US stocks set for long-term decline as Fed pivots to focus on “Putinflation”

“All markets based on price discovery are alike. All stimulus-based markets are at risk in their own way”. This paraphrase of Leo Tolstoy’s famous quote highlights the risk for investors as the US Federal Reserve abandons its support for financial markets.

Almost unnoticed, Paul Volcker has replaced Alan Greenspan as the role model for the world’s central banks. And markets are starting to return to their true role of price discovery.

The good news is that central banks have pivoted to focus on inflation. As US Federal Reserve chair Jay Powell and Bundesbank President Joachim Nagel made clear this month, they are now set to “normalise” monetary policy:

  • Some analysts want to refer to this as tightening, but this simply isn’t true
  • As the chart shows, US inflation was last at today’s level of 8.3% in 1982
  • At that time, 10-year interest rates were 14.6%  – but today they are just 2.8%

But the bad news is that most analysts have never worked in a world where the Fed focuses on inflation. So they simply don’t understand what might happen next.

The risk is that we are now seeing the ‘3 Horsemen of the Apocalypse’ – pandemic, war and potential famine – continuing to gain strength. And they could push inflation, and interest rates, very much higher.


This issue is simple, as the chart shows. It highlights the market’s valuation going back to 1881, based on Nobel Prizewinner, Prof Robert Shiller’s CAPE Index.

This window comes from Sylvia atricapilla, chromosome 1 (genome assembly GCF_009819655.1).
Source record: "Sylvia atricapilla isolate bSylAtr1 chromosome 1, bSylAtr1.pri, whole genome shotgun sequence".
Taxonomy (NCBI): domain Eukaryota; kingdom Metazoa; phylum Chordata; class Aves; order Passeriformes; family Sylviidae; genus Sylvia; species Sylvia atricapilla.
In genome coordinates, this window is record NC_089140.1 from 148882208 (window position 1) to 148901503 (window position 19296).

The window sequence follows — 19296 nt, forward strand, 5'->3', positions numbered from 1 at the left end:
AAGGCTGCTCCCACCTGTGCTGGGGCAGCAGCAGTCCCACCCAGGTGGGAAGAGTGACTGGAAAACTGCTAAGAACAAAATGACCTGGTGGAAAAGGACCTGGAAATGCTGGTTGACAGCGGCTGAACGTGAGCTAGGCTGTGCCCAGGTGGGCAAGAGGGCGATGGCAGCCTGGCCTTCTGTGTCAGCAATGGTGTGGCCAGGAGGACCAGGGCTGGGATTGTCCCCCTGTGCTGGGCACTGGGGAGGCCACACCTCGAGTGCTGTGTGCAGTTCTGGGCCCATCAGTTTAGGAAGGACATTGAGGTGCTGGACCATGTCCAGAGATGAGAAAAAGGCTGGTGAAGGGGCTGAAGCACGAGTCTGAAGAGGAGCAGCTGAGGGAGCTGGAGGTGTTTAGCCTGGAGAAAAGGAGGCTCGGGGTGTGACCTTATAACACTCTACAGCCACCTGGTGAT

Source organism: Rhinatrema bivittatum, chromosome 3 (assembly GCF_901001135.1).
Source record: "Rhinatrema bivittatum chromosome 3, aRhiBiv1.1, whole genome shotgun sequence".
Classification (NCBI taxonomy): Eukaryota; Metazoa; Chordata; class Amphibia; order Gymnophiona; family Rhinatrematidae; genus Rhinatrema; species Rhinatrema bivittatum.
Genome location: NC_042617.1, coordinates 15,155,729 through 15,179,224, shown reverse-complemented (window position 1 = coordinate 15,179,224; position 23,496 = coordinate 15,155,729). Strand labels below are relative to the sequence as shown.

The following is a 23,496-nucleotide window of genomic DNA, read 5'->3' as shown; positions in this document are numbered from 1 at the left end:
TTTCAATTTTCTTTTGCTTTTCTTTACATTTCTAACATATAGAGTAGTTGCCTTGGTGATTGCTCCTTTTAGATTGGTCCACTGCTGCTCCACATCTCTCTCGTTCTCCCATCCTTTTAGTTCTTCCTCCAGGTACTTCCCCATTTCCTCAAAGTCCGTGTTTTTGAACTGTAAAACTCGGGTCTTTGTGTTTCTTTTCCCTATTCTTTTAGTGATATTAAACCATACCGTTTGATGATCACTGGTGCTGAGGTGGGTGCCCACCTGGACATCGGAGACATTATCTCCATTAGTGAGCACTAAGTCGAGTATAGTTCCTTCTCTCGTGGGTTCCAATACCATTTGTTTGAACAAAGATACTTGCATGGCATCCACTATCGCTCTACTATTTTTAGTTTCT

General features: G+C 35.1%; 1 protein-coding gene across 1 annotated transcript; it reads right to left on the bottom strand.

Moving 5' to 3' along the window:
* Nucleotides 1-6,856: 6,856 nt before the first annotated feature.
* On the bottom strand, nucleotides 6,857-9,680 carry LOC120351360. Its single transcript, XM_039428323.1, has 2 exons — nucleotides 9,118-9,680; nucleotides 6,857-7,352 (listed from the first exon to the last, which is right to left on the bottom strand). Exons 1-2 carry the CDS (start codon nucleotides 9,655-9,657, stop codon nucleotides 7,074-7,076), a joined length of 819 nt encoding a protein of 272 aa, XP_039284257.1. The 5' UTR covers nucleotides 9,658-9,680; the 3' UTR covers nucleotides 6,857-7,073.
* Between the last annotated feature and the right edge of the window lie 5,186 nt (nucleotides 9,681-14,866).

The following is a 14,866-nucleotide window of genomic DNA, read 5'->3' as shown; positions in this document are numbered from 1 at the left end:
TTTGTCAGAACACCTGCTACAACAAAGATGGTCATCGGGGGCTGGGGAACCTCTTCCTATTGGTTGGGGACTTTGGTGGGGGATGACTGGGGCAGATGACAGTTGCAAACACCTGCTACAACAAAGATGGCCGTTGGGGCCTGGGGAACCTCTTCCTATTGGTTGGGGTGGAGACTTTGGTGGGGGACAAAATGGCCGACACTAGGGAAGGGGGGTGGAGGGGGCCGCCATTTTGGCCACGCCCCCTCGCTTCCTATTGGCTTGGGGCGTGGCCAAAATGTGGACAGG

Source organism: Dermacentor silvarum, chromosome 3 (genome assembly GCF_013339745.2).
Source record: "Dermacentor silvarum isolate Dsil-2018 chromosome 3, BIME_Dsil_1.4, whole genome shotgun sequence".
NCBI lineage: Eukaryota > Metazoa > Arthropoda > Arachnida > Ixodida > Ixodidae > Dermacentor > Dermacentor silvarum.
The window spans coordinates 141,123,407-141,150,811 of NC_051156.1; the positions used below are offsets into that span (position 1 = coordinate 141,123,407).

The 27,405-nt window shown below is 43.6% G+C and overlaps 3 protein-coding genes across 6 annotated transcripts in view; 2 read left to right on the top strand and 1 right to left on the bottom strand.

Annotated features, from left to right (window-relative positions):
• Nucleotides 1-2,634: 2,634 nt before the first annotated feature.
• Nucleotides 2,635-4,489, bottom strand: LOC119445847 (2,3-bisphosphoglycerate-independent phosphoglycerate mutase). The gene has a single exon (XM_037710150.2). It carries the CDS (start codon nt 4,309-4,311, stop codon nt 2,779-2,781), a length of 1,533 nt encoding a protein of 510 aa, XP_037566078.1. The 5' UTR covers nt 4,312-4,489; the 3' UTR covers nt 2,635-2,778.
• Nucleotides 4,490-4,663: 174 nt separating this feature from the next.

It shows that the Fed’s stimulus programme took valuations to the second-highest level in history:

  • They were a long way above 1929 valuations
  • Last year’s peak valuation was only exceeded by Alan Greenspan’s 2000’s dotcom bubble
  • Even the 2008 subprime bubble “only” took valuations to the 1966 and 1901 levels

This is why we worry about traders’ lack of experience.

Anyone who remembers the 1970s would know that the risk of a stock market downturn is now very high. But younger people only know the world of Alan Greenspan and Ben Bernanke, who believed that:

“What is good for financial markets, is good for the wider economy”.

If they were still in charge, then the Fed would already be doing more stimulus to keep markets moving higher.

But they have gone. And today’s central bankers are now very nervous about inflation.  It was rising before Ukraine was attacked as the chart shows. And now there is a major risk it could hit double figures – thanks to “Putinflation”:

  • It has already pushed oil and gas prices higher. And they feed through into everything else we buy
  • The gas price rise is causing fertiliser prices to become unaffordable – meaning food prices will soar
  • Russia and Ukraine also grow 29% of the world’s wheat – without their exports, people will starve


On Thursday, it will be 100 days since the S&P 500 peaked on 3 January:

  • The chart compares performance since then, with the collapse from the 1929 and 2000 peaks
  • It suggests it will be 2 years before it bottoms. Although there will be plenty of ‘false dawns’ along the way

The issue is that markets have returned to the 1970s. They have to cope with “Putinflation”, recession, rising interest rates and energy prices – as well as geopolitical and nuclear risk. Unfortunately, today’s traders do not even have the experience of the 1960s as a guide, having lived in a different world for 20 years.